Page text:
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Morgan Hurd is a gymnast who simply won’t go away, and I mean that as a compliment. Morgan first rose to fame by winning the AA title at the 2017 World Championships. Morgan had won a highly prestigious title, but had been widely dismissed as a less than legitimate champion because Simone Biles was not in attendance, while other notable contenders were unable to compete due to injury.
Morgan Hurb silenced those voices by winning a second AA medal in 2018 and also holds silver medals on two different apparatuses. In doing so, Morgan Hurd ranks as one of the ten greatest American gymnasts of all time in my points ranking. The gymnast who once had her AA win openly doubted racked up a competitive resume that holds up well when compared to most of the AA winners in WAG history. Statistically, Morgan is one of the most talent gymnasts to have crashed onto the scene in recent years. But still, people continued to openly doubt the athletic capabilities of Morgan Hurd.
Her status as an AA champion in the first year of an Olympic quad made people question if Morgan could weather the next three years and still be in top form by the time the Olympics came around. Morgan responded by winning the 2020 American Cup, one of the most high-profile competitions in the pre-Olympic buildup. It was one of the last major competitions before the COVID-19 pandemic caused a world-wide sports shutdown and the Olympics to be delayed. How Morgan will fare once the gymnastics calendar restarts remains to be seen. But one thing is for certain, don’t write Morgan Hurd off. She has the tendency to embarrass those who do.
Besides her athletic capabilities, there is much to admire when it comes to the way Morgan conducts herself outside the gym. Her social media is laden with examples of Morgan advocating good causes. From encouraging people to vote, to encouraging reading, or providing messages of support for those who wear glasses, Morgan is the type who understands gymnastics has given her a large audience. She intends to use that platform to make the world a better place.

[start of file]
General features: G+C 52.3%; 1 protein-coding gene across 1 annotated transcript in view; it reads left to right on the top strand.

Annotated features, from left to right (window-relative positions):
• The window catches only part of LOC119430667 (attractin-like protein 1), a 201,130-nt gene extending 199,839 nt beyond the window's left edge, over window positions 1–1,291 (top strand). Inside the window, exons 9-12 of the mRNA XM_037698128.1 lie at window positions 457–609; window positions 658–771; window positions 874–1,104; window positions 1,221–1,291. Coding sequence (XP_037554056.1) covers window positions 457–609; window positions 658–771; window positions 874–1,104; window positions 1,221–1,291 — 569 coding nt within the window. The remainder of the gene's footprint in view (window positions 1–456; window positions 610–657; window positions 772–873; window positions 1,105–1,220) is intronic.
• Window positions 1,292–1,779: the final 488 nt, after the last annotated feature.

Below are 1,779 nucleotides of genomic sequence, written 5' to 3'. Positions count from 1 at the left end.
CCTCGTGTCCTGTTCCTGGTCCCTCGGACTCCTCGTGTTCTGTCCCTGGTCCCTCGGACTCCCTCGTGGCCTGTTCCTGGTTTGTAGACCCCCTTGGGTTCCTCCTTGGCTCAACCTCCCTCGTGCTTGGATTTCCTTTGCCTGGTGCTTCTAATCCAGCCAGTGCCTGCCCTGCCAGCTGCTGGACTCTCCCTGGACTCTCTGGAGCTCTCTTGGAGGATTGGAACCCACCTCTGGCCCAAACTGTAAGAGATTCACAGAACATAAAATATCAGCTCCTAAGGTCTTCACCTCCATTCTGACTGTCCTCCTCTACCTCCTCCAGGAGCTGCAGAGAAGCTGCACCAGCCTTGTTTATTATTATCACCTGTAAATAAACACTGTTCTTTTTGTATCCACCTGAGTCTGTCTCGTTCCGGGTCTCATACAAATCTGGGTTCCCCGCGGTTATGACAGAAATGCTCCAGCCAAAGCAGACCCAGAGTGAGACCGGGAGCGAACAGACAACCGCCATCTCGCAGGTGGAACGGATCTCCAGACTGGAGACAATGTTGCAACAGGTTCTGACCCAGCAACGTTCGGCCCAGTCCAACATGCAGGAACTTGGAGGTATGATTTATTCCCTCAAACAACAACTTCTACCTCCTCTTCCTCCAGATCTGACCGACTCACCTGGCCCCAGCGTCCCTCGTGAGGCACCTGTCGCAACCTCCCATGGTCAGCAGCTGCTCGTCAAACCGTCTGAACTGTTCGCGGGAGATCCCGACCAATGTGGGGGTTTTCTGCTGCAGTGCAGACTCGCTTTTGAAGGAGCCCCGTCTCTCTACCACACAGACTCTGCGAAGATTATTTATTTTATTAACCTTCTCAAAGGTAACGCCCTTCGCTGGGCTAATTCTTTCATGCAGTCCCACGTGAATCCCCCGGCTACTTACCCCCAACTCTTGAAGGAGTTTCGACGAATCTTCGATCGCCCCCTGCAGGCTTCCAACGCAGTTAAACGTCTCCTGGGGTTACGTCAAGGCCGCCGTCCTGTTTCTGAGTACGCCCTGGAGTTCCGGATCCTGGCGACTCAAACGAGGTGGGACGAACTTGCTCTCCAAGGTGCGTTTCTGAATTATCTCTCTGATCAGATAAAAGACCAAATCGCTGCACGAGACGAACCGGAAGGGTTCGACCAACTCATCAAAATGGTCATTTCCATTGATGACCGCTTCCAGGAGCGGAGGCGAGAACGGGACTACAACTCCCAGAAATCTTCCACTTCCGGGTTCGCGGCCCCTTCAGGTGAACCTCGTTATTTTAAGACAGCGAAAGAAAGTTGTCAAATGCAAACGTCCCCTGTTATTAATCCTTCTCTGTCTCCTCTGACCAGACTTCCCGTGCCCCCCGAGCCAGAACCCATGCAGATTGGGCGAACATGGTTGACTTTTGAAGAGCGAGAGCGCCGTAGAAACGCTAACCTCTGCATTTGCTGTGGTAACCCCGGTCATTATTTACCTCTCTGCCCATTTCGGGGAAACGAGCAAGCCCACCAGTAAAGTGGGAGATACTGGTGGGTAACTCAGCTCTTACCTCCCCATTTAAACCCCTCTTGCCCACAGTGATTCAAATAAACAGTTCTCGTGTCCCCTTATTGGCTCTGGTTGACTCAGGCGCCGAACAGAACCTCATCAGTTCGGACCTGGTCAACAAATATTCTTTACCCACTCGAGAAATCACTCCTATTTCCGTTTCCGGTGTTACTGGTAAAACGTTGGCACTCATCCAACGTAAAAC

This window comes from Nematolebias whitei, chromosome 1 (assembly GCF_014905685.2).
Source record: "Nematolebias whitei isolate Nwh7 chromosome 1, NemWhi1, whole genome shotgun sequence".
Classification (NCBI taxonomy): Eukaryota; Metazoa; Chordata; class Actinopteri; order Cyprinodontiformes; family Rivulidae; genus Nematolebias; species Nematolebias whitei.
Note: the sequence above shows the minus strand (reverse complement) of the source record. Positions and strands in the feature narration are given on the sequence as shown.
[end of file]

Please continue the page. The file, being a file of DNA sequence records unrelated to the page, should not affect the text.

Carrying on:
World Championships & Olympic Competition:
American Cup: 1st-AA
Pan American Games: 1st-Team
Tokyo World Cup: 1st-AA
World Team Selection Camp: 9th-AA
U.S. Gymnastics Championships: 4th-AA, 2nd-UB, 5th-BB
U.S. Classic: 6th-AA, 1st-UB, 8th-BB
World Team Selection Camp: 4th-AA
U.S. Gymnastics Championships: 2nd-AA, 3rd-UB, 4th-BB, 3rd-FX
U.S. Classic: 3rd-AA, 3rd-UB, 7th-BB (T), 3rd-FX
World Championships: 3rd-AA; 6th-UB, 2nd-FX, 1st-Team
Pacific Rim Championships: 2nd-AA, 1st-Team
American Cup: 1st-AA
U.S. Championships: 6th-AA, 8th-UB, 5th-BB
U.S. Classic: 6th-BB (T), 2nd-FX
World Championships: 1st-AA; 2nd-BB
Jesolo: 10th-AA, 1st-Team
DTB Cup (Stuttgart World Cup): 3rd-AA
U.S. Championships: 5th-AA, 3rd-UB 7th-VT (Jr. Div.)
U.S. Classic: 1st-FX; 2nd-UB; 5th-AA (Jr. Div.)
American Classic, 1st-AA (Jr. Div.)
U.S. Championships, – 4th-UB(T); 7th-FX; 8th-AA (Jr. Div.)
U.S. Classic, – 2nd-UB; 9th-AA (Jr. Div.)
U.S. Championships, – (Jr. Div.)
U.S. Classic, – (Jr. Div.)
American Classic, 8th-AA(T) (Jr. Div.)
Nastia Liukin Cup, Greensboro, N.C. – (Jr. Div.)
Results are taken from Score for Score, The Gymternet, GymnasticGreats, My Meet Scores, Gymn-Forum, the official websites of various national gymnastics federations, newspaper clippings, classic gymnastics magazines, and in some cases, were provided by the gymnasts themselves. An explanation for the meaning of these symbols can be found here.